It's got a smart, spunky young woman, a normal family (note, they play bridge!) a white-picket-fence town and a cute FBI agent for the spunky young woman to meet.

Three stars, will watch again (but not as much as a movie without all the suspense!).

Thirteen Ghosts (1960)

Buck Zorba: Elaine?
Elaine Zacharides: Yes Buck?
Buck Zorba: You really are a witch, aren't you?
Elaine Zacharides: Ask me no questions, and I'll tell you no lies.

This was a very slow horror movie. Not very scary, but pretty funny, if you like old-fashioned special effects. It's in black and white, despite the cover here. It's got an odd, precocious young boy, ghosts, and an evil boyfriend.

What more do you need to know?

Plot synopsis? Poor boy with starving family makes a wish for a house, gets haunted house complete with creepy servants, including a presumptive witch; boy is unafraid of ghosts, but believes. Family is disbelieving, but increasingly suspicious of odd events. Plot twists, happy ending.

Two stars - for the boy and the special effects - might watch again if we have a night of ghosts with this and The Canterville Ghost.

Wizard of Oz (1939)

Of course I've seen the Wizard of Oz before - who hasn't? When we were kids they would broadcast it once a year and my mother would make me take a nap so that I could stay up to watch it. And just as obviously, it gets four stars. Duh.

Let's quickly run through why it rocks: musical, pioneering special effects, black-and-white turns to color gimmick (never fails to amuse me), costumes, costumes, costumes - just the munchkin costumes ALONE are worth watching the whole movie - small dog, camp factor of 10 to the tenth power, and the genuinely beautiful song, Somewhere Over the Rainbow - which incidentally is very easy to play on the piano, but very hard to sing. Oh, and the Wicked Witch - she is AWESOME and STILL scary. In fact, the actress who played her was reluctant to reprise the role because she felt it was too scary. Also it has a chant - Lions and Tigers and Bears OH MY! That you will find yourself using now and then, it's very effective. Much better than whistling,I've found, when you're walking through the woods on a dark night.

But now that I've also been enlightened by Angela Lansbury in the Wizard of Oz documentary I also know the following fun facts:

1. There were a total of three - or was it four? - directors who worked on it, including one of my favorites, George Cukor, who was responsible for several key changes to Dorothy's appearance also Victor Fleming, King Vidor, and Richard Thorpe. Yes, four.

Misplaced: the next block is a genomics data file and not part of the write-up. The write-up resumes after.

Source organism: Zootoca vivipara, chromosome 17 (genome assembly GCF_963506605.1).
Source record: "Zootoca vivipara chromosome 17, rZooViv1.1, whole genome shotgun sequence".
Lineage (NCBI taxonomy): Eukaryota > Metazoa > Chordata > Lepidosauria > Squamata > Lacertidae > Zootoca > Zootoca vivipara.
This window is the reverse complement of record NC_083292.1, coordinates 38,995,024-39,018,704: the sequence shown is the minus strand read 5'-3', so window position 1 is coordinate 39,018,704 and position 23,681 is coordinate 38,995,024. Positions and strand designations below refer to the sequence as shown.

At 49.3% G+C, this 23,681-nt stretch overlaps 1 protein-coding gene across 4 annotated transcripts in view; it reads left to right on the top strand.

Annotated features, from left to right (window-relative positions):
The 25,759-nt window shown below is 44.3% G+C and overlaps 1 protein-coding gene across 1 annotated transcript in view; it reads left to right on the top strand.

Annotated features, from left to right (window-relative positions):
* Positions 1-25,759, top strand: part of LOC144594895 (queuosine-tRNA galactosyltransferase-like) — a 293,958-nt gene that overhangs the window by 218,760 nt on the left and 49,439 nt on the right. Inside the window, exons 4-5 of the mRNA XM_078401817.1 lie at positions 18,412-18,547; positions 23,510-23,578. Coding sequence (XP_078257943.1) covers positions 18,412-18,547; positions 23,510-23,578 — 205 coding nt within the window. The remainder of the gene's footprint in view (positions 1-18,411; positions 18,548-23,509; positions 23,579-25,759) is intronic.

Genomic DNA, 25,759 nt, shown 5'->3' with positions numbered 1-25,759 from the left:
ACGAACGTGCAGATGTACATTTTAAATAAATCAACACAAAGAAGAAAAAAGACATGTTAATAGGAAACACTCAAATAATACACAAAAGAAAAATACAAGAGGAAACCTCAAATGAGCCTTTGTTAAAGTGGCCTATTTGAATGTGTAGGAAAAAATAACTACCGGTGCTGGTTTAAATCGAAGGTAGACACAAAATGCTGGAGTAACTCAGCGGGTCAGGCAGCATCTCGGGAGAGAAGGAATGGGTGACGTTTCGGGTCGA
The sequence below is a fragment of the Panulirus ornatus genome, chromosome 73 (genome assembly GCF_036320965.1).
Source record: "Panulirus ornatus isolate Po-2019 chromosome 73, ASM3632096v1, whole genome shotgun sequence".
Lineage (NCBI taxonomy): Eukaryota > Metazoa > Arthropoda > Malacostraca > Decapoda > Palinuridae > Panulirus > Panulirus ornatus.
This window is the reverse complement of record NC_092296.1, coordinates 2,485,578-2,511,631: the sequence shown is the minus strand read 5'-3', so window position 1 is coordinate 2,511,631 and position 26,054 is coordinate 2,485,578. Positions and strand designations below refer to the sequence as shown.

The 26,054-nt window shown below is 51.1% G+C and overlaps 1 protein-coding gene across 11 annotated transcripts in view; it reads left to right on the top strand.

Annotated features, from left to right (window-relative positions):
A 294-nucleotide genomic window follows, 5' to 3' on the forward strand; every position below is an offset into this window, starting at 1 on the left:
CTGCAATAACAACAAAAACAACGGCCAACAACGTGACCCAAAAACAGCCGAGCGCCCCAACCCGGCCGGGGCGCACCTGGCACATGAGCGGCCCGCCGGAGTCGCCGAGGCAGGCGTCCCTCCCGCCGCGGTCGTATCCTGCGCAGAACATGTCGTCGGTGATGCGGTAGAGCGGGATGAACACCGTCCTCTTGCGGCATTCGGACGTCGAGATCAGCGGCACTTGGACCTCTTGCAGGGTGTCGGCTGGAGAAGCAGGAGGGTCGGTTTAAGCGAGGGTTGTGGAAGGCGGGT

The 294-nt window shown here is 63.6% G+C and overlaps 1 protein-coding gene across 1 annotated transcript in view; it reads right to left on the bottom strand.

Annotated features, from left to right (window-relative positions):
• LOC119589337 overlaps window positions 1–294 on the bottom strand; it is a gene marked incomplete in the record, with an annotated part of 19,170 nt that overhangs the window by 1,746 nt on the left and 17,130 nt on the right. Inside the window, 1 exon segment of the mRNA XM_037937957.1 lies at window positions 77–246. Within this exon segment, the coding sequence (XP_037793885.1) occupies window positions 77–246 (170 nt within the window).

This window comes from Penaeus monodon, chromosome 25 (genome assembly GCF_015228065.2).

2. Shirley Temple was considered for the part of Dorothy. It's easy to see how that would have been disgustingly cute...makes you appreciate the pathos that Judy Garland brings to the movie. It's almost as though she foresaw her own tragic death from an early age while Shirley Temple knew early on that she was going to wind up as a diplomat outliving everyone she ever starred with.

3. The original Tin Man was poisoned by his aluminum dust make-up and had to give up his role. The WORST part of this is that he had been forced to trade roles with the scarecrow. That scarecrow was damn lucky.

4. Margaret Hamilton, who played the Wicked Witch, was a single mother. I liked that a lot, makes her seem determined and somewhat victorious, in a way - she was going to be a character actor, and she created the ultimate character. Also, she caught on fire while filming!

It seems like a giant undertaking that must have been hell to work on. Also MGM was determined to outsell Disney's Snow White. I can just imagine the lecture they gave the munchkins about beating the dwarves at their own cute game.

I recommend the documentary (The Wonderful World of Oz: 50 Years of Movie Magic - 1990) because trying to find all the same facts to fact-check it seems like there is a lot of misinformation out there.

Go see it, and then, watch the Wizard of Oz again, I know I will.

Tunnel of Love (1958)

A cartoonist and his wife adopt a baby that looks a little too much like the cartoonist.
That's how Tivo described this movie.

It's a little James Thurber-esque with the man imagining himself into trouble.

Doris Day movies are never my favorite, and this one, based on a misunderstanding which the audience can easily comprehend but which takes the characters and hour and a half to figure out.

The premise is that as a couple is trying to adopt a baby they are also fighting. The social worker from the adoption agency asks the would-be father to go with her into town, he does, thinking this is a date and he is cheating. He gets so nervous he gets drunk and passes out, forgetting everything that happened and waking up in a strange hotel.